Encyclopædia Britannica, Ninth Edition/Tourguenieff, Ivan

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From volume XXIII of the work.
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TOURGUENIEFF, Ivan (1818-1883), the descendant of an old Russian family, was born at Orel, in the government of the same name, in 181 8. His father, the colonel of a cavalry regiment, died when our author was sixteen years of age, leaving two sons, Nicholas and Ivan, who were brought up under the care of their mother, the heiress of the Litvinoffs, a lady who owned large estates and many serfs. Ivan studied for a year at the university of Moscow, then at St Petersburg, and was finally sent in 1843 to Berlin. His education at home had been conducted by German and French tutors, and was altogether foreign, his mother only speaking Russian to her servants, as became a great lady of the old school. For his first acquaintance with the literature of his country the future novelist was indebted to a serf of the family, who used to read to him verses from the Rossiad of Kheraskoff, a once-celebrated poet of last century. Tourguenieff's early attempts in literature, consisting of poems and trifling sketches, may be passed over here; they were not without indications of genius, and were favourably spoken of by Bielinski, then the leading Russian critic, for whom Tourguenieff ever cherished a warm regard. Our author first made a name by his striking sketches "The Papers of a Sportsman" (Zapiski Okhotnika), in which the miser able condition of the peasants was described with startling realism. The work appeared in a collected form in 1852. It was read by all classes, including the emperor himself, and it undoubtedly hurried on the great work of emancipation. Tourguenieff had always sympathized with the muzhiks; he had often been witness of the cruelties of his mother, a narrow-minded and vindictive woman. In some interesting papers recently contributed to the "European Messenger" (Viestnik Evropi) by a lady brought up in the household of Mme Tourguenieff, sad details are given illustrative of her character. Thus the dumb porter of gigantic stature, drawn with such power in Mumu, one of our author's later sketches, was a real person. We are, moreover, told of his mother that she could never understand how it was that her son became an author, and thought that he had degraded himself. How could a Tourguenieff submit himself to be criticized?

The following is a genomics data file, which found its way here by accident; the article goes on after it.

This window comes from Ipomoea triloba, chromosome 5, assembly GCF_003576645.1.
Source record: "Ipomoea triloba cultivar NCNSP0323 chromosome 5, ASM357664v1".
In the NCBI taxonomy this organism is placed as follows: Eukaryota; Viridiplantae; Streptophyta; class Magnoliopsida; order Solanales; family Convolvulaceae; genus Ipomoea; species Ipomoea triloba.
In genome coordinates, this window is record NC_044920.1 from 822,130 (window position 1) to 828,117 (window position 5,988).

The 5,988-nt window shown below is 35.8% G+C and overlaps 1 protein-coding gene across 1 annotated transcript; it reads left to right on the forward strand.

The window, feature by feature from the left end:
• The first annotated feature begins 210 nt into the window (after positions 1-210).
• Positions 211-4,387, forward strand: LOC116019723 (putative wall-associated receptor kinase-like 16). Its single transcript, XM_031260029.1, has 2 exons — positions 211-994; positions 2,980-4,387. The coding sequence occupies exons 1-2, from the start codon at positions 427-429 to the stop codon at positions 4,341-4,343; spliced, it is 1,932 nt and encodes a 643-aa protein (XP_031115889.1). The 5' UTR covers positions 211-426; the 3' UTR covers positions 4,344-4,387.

The next production of the novelist was "A Nest of Nobles" (Dvorianskoe Gniezdo), a singularly pathetic story, which greatly increased his reputation. This appeared in 1859, and was followed the next year by "On the Eve" (Nakanune), a tale which contains one of his most beautiful female characters, Helen. In 1862 was published "Fathers and Children" (Otzi i Dieti), in which the author admirably described the nihilistic doctrines then beginning to spread in Russia, he himself inventing the word nihilism, which seems likely to become permanent. In 1867 appeared "Smoke" (Dim), and in 1877 his last work of any length, "Virgin Soil" (Nov). Besides his longer stories, many shorter ones were produced, some of great beauty and full of subtile psychological analysis, such as Rudin, "The Diary of a Useless Man" (Dnevnik Lishnago Chelovieka), and others. These were afterwards collected into three volumes. The last works of the great novelist were "Poetry in Prose" and "Clara Milich," which appeared in the pages of the "European Messenger."

Tourguenieff, during the latter part of his life, did not reside much in Russia; he lived either at Baden Baden or Paris, and chiefly with the" family of the celebrated singer Viardot Garcia, to the members of which he was much attached. He occasionally visited England, and in 1879 the degree of D.C.L. was conferred upon him by the university of Oxford. He died at Bougival, near Paris, on September 4, 1883; according to his wish, his remains were taken to St Petersburg, and buried in the Volkoff cemetery, near those of the critic Bielinski.

Unquestionably Tourguenieff may be considered one of the greatest novelists of our own or any other times, and worthy to be ranked with Thackeray, Dickens, and George Eliot: with the genius of the last of these he has many affinities. His studies of human nature are profound, and he has the wide sympathies which are essential to genius of the highest order. A melancholy, almost pessimist, feeling pervades his writings, but perhaps this is always found in those who have truly listened to the still, sad music of humanity." This morbid self-analysis seems natural to the Slavonic mind, and Tourguenieff has given abundant proof of possessing it. The closing chapter of "A Nest of Nobles" is one of the saddest and at the same time truest pages in the whole range of existing novels.

The writings of Tourguenieff have been made familiar to persons unacquainted with Russian by French translations. There are some versions in English, but the only two worthy of notice are the translation of the "Nest of Nobles" under the name of "Lisa," by Mr Ralston, and "Virgin Soil," by the late Mr Ashton Dilke.